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Training and Testing
Int J Sports Med 1993; 14(7): 368-372
DOI: 10.1055/s-2007-1021194

© Georg Thieme Verlag Stuttgart · New York
Adaptations to Six Months of Aerobic Swim Training

Changes in Velocity, Stroke Rate, Stroke Length and Blood Lactate

K. Wakayoshi1, T. Yoshida2, Y. Ikuta3, Y. Mutoh4, M. Miyashita4
1 Laboratory of Motor Behavioral Education and
2 Laboratory of Exercise Physiology, Faculty of Health and Sport Sciences, Osaka University, Toyonaka Osaka, Japan
3 Laboratory of Swimming Research, College of Osaka Education, Osaka, Japan
4 Laboratory for Exercise Physiology, Biomechanics and Sports Sciences, University of Tokyo, Tokyo, Japan


The purpose of this investigation was to determine how swimming velocity (SV), stroke rate (SR), stroke length (SL) and blood lactate concentration change as adaptations to six months of aerobic swim training. Subjects were trained male college swimmers (n = 8). Measurements were obtained following specially designed 400 m freestyle swim tests, pre- and post-intervention. The swim test consisted of 4 × 400 m freestyle over two days. On day 1, subjects performed a maximal effort 400 m freestyle swimming trial; maximal mean velocity (V̇max) for each swimmer was calculated from this effort. On the next day, subjects were instructed to perform three 400 m freestyle swims at constant velocities equal to 85%, 90% and 95% of V̇max, respectively. Subjects rested one hour between swims. During each 400 m trial, lap time and time to complete 10 mid-pool strokes (50 m) were measured to determine SV (m · s-1), SR (stroke · min-1) and SL (m · stroke-1). Mixed arterial blood samples were taken at the end of each 400m trial to evaluate blood lactate concentration. Results indicated that post-maximal swimming velocity (V̇postmax) increased significantly from pre-intervention measures (p<0.05). Blood lactate concentration decreased significantly relative to SV and absolute lactate concentration following Vpostmax was significantly lower than that at V̇pre-max (p<0.05). Six of seven subjects increased V̇max due to increases in SL. Mean SL during the second test was significantly higher (p<0.05). Also, during the 400 m maximal test, SL increased significantly after sixth lap (p < 0.05). There was no significant difference between SRs. The results of this study suggest that swimming performance improvements as a result of aerobic training are due to increases in SL rather than SR.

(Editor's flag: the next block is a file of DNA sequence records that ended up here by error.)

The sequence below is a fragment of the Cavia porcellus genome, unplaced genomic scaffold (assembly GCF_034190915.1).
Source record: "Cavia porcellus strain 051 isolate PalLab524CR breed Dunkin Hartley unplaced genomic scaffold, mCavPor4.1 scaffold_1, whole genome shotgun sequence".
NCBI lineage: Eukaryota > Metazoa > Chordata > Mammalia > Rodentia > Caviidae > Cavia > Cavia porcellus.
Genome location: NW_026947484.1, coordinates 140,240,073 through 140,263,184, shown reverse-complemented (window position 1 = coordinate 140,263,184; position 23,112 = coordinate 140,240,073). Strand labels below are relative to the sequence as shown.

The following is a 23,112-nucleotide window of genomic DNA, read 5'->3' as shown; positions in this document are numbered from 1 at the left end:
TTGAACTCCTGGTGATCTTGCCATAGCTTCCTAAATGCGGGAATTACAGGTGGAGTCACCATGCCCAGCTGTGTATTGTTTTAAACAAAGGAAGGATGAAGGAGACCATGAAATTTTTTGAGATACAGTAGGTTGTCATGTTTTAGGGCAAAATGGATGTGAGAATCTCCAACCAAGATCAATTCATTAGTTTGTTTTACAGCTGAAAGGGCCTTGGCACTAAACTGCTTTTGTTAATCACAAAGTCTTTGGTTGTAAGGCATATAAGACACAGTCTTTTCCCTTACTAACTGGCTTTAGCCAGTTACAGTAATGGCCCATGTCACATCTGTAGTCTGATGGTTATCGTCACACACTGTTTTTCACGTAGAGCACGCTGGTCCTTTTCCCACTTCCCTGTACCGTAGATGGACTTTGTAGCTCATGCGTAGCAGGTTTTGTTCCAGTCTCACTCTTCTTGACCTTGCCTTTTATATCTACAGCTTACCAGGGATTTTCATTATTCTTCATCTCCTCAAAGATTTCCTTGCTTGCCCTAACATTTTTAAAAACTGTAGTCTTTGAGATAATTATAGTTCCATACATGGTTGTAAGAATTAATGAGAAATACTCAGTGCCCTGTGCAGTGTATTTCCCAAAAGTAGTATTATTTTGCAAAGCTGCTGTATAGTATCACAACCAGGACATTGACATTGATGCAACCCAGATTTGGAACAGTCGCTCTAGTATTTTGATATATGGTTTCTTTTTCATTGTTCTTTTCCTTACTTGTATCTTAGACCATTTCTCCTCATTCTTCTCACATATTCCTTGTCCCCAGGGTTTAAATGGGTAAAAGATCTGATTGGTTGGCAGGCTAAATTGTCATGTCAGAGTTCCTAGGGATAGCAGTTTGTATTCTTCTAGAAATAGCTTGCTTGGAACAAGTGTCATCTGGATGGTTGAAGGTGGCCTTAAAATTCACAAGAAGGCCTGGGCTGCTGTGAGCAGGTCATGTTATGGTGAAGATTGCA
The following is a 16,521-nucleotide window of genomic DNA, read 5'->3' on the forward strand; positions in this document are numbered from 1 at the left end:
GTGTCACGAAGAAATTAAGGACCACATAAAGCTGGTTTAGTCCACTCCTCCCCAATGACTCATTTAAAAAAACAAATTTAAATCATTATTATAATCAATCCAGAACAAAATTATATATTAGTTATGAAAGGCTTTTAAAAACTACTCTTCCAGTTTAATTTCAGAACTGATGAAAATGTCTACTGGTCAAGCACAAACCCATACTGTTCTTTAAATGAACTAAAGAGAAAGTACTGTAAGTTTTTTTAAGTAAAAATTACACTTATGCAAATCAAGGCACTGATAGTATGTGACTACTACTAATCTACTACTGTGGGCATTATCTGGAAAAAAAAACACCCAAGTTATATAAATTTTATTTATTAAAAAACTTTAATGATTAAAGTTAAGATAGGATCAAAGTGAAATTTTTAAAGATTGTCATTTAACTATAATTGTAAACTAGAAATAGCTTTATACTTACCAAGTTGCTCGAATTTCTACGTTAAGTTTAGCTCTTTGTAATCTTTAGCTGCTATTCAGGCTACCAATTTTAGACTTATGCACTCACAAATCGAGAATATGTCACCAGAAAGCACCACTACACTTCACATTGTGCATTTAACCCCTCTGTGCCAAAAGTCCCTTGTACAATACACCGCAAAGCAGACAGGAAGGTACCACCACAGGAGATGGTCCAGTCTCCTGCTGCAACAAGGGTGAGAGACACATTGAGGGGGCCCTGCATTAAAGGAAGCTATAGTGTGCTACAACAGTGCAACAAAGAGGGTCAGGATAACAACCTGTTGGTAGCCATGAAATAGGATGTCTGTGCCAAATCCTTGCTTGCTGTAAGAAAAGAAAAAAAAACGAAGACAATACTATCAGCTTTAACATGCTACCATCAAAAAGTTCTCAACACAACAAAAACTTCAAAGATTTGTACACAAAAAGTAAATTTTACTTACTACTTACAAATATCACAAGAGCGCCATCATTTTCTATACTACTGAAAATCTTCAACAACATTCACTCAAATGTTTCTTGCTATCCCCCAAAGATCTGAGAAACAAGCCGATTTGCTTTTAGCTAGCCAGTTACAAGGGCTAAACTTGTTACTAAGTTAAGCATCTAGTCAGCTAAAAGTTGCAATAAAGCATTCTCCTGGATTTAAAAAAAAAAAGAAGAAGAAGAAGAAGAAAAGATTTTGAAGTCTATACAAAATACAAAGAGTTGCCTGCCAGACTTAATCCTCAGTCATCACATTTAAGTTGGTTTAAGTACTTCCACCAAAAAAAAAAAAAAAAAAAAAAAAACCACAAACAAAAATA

Key words

Competitive swimming - aerobic training - swimming velocity - stroke rate - stroke length - blood lactate

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